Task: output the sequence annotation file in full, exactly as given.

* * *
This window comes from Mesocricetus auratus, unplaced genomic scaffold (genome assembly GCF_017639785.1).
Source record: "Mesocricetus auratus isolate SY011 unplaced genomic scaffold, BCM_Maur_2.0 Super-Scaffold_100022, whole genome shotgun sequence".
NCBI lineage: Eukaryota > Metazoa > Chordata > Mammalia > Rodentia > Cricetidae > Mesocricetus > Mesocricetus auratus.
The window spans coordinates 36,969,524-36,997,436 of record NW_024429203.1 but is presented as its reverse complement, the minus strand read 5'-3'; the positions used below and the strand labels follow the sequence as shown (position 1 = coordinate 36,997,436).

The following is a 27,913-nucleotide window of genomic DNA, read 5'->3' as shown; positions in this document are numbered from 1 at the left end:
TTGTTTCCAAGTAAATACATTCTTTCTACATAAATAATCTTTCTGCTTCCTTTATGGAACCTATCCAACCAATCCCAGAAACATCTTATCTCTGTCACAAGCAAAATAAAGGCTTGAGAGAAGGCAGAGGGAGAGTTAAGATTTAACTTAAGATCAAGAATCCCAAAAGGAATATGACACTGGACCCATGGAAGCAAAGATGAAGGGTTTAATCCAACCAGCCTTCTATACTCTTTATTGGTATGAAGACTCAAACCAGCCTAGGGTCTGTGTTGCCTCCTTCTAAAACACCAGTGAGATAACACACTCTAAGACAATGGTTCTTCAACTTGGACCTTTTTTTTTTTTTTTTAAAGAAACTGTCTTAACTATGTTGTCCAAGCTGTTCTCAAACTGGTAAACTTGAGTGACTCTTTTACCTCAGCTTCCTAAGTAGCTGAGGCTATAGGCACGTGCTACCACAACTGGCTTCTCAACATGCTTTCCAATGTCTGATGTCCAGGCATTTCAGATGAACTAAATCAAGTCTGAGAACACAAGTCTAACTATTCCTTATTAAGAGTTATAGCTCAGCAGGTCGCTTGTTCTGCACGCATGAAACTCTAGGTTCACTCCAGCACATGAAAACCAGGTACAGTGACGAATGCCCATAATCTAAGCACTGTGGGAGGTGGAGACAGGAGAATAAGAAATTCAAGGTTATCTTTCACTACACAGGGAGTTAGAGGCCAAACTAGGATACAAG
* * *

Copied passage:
This window comes from Mesocricetus auratus, unplaced genomic scaffold (genome assembly GCF_017639785.1).
Source record: "Mesocricetus auratus isolate SY011 unplaced genomic scaffold, BCM_Maur_2.0 Super-Scaffold_100022, whole genome shotgun sequence".
NCBI lineage: Eukaryota > Metazoa > Chordata > Mammalia > Rodentia > Cricetidae > Mesocricetus > Mesocricetus auratus.
The window spans coordinates 36,969,524-36,997,436 of record NW_024429203.1 but is presented as its reverse complement, the minus strand read 5'-3'; the positions used below and the strand labels follow the sequence as shown (position 1 = coordinate 36,997,436).

The following is a 27,913-nucleotide window of genomic DNA, read 5'->3' as shown; positions in this document are numbered from 1 at the left end:
TTGTTTCCAAGTAAATACATTCTTTCTACATAAATAATCTTTCTGCTTCCTTTATGGAACCTATCCAACCAATCCCAGAAACATCTTATCTCTGTCACAAGCAAAATAAAGGCTTGAGAGAAGGCAGAGGGAGAGTTAAGATTTAACTTAAGATCAAGAATCCCAAAAGGAATATGACACTGGACCCATGGAAGCAAAGATGAAGGGTTTAATCCAACCAGCCTTCTATACTCTTTATTGGTATGAAGACTCAAACCAGCCTAGGGTCTGTGTTGCCTCCTTCTAAAACACCAGTGAGATAACACACTCTAAGACAATGGTTCTTCAACTTGGACCTTTTTTTTTTTTTTTTAAAGAAACTGTCTTAACTATGTTGTCCAAGCTGTTCTCAAACTGGTAAACTTGAGTGACTCTTTTACCTCAGCTTCCTAAGTAGCTGAGGCTATAGGCACGTGCTACCACAACTGGCTTCTCAACATGCTTTCCAATGTCTGATGTCCAGGCATTTCAGATGAACTAAATCAAGTCTGAGAACACAAGTCTAACTATTCCTTATTAAGAGTTATAGCTCAGCAGGTCGCTTGTTCTGCACGCATGAAACTCTAGGTTCACTCCAGCACATGAAAACCAGGTACAGTGACGAATGCCCATAATCTAAGCACTGTGGGAGGTGGAGACAGGAGAATAAGAAATTCAAGGTTATCTTTCACTACACAGGGAGTTAGAGGCCAAACTAGGATACAAG